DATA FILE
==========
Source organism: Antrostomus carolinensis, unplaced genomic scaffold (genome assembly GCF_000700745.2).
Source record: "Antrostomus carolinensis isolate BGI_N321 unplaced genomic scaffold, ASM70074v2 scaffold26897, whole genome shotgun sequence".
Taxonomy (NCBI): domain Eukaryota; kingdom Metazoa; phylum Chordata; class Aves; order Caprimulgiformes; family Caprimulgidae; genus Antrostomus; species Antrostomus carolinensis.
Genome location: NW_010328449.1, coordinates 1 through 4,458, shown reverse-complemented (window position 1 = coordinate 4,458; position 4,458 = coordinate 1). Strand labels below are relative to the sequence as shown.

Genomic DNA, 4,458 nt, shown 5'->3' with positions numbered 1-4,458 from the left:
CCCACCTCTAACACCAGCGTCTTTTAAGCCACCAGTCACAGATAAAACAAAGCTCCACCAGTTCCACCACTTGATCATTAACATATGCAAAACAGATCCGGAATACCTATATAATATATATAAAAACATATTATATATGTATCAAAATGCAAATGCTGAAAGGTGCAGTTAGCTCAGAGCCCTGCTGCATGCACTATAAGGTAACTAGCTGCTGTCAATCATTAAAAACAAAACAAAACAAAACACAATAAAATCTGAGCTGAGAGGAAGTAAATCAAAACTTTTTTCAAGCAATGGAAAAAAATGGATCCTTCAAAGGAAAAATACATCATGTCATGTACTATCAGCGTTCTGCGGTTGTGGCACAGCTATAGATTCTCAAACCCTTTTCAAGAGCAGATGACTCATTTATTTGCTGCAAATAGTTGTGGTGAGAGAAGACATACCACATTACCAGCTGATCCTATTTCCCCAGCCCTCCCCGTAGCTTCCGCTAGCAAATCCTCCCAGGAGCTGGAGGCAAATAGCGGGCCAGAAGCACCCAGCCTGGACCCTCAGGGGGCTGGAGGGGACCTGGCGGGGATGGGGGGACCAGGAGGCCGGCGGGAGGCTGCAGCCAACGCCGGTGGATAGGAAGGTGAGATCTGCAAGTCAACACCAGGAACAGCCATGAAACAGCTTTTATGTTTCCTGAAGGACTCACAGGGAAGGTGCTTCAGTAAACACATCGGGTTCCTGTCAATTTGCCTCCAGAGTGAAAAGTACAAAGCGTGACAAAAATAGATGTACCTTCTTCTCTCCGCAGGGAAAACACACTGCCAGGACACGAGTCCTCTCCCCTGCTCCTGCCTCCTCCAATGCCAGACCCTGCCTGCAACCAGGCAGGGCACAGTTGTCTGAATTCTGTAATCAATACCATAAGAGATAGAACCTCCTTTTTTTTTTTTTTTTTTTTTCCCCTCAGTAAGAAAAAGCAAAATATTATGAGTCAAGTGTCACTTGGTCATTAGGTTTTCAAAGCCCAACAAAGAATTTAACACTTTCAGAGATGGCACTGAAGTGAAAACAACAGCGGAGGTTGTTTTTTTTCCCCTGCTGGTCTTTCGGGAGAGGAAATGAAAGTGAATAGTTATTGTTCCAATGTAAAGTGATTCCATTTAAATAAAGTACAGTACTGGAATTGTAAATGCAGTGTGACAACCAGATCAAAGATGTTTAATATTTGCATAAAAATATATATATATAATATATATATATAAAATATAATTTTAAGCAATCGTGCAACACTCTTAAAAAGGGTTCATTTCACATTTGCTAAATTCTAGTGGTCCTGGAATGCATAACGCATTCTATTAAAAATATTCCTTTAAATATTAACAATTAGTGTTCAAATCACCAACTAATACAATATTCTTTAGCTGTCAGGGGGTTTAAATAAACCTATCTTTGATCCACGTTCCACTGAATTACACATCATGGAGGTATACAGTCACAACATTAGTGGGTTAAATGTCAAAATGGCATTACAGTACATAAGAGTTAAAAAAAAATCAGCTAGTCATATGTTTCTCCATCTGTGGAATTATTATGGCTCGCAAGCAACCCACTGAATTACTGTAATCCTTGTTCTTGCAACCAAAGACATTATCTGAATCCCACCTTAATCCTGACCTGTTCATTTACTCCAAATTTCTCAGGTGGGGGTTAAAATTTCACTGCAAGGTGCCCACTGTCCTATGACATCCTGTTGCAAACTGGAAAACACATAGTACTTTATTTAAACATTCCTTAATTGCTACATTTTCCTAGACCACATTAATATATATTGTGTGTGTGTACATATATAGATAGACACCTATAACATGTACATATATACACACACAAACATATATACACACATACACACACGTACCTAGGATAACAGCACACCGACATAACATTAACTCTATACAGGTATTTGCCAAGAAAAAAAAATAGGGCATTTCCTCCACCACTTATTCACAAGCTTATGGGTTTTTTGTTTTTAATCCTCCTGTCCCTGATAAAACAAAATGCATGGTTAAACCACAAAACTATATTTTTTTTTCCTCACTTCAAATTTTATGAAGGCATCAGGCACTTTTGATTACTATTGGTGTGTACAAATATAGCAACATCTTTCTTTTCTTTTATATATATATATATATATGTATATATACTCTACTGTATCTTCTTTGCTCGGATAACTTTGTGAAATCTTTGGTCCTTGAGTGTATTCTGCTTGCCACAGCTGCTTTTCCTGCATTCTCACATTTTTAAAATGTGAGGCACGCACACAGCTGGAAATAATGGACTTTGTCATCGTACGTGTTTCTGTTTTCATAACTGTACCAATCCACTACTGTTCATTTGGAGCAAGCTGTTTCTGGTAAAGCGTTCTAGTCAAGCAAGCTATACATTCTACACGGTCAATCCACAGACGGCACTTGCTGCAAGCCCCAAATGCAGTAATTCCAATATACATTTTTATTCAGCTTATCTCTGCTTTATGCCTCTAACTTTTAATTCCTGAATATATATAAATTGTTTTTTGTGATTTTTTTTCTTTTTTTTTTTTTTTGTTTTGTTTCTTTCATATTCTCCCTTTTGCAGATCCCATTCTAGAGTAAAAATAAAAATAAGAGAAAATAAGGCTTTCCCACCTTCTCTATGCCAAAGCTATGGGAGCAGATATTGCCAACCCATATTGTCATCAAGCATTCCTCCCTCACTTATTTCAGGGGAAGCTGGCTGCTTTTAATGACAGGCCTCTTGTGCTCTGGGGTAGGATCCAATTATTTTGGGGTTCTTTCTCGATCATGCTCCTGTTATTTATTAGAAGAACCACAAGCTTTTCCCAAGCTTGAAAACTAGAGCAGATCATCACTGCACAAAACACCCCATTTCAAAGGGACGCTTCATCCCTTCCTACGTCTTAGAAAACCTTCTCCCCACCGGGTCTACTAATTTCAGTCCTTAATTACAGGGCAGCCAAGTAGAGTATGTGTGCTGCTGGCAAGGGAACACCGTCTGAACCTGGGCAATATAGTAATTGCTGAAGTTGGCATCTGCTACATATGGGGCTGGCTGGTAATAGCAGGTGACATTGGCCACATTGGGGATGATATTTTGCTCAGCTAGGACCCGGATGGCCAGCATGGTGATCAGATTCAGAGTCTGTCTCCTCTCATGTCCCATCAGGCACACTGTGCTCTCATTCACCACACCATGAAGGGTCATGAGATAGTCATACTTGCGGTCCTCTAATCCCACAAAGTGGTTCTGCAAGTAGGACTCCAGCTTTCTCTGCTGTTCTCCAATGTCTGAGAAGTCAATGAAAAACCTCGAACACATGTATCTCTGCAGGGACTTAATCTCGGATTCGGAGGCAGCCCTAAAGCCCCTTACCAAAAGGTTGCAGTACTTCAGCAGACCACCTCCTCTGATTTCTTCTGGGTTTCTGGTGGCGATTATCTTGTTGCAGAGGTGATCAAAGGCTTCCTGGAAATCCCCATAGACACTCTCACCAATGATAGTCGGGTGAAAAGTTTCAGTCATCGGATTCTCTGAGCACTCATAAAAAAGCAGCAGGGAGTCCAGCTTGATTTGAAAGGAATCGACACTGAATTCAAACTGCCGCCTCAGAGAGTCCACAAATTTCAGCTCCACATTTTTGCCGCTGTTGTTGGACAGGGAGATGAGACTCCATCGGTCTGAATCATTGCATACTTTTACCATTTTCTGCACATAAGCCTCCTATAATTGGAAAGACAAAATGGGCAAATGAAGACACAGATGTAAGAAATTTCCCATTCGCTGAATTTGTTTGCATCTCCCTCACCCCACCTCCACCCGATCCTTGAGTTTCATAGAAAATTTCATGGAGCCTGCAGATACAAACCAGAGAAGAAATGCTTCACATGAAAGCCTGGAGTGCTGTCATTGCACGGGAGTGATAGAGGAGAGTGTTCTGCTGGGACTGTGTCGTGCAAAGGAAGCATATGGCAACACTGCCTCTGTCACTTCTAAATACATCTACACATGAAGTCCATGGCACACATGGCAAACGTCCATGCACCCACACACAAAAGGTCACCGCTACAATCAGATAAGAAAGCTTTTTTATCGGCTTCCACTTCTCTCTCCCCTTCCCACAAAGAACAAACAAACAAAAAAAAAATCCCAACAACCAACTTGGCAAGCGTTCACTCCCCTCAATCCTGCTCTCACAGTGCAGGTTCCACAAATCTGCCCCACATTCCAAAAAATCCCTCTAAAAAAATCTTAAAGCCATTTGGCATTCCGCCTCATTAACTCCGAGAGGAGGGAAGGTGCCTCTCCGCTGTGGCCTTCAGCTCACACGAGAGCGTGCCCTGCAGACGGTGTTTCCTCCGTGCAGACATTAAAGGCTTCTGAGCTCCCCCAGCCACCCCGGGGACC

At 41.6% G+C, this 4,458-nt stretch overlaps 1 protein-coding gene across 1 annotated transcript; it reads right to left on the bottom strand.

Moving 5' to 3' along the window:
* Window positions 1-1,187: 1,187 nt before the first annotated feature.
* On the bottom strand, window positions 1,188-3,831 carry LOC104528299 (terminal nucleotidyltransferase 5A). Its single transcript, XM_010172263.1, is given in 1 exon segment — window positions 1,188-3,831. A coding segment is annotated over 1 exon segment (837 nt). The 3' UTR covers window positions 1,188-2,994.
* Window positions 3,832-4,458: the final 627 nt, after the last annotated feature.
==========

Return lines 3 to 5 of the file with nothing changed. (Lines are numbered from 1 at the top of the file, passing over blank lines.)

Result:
Taxonomy (NCBI): domain Eukaryota; kingdom Metazoa; phylum Chordata; class Aves; order Caprimulgiformes; family Caprimulgidae; genus Antrostomus; species Antrostomus carolinensis.
Genome location: NW_010328449.1, coordinates 1 through 4,458, shown reverse-complemented (window position 1 = coordinate 4,458; position 4,458 = coordinate 1). Strand labels below are relative to the sequence as shown.

Genomic DNA, 4,458 nt, shown 5'->3' with positions numbered 1-4,458 from the left: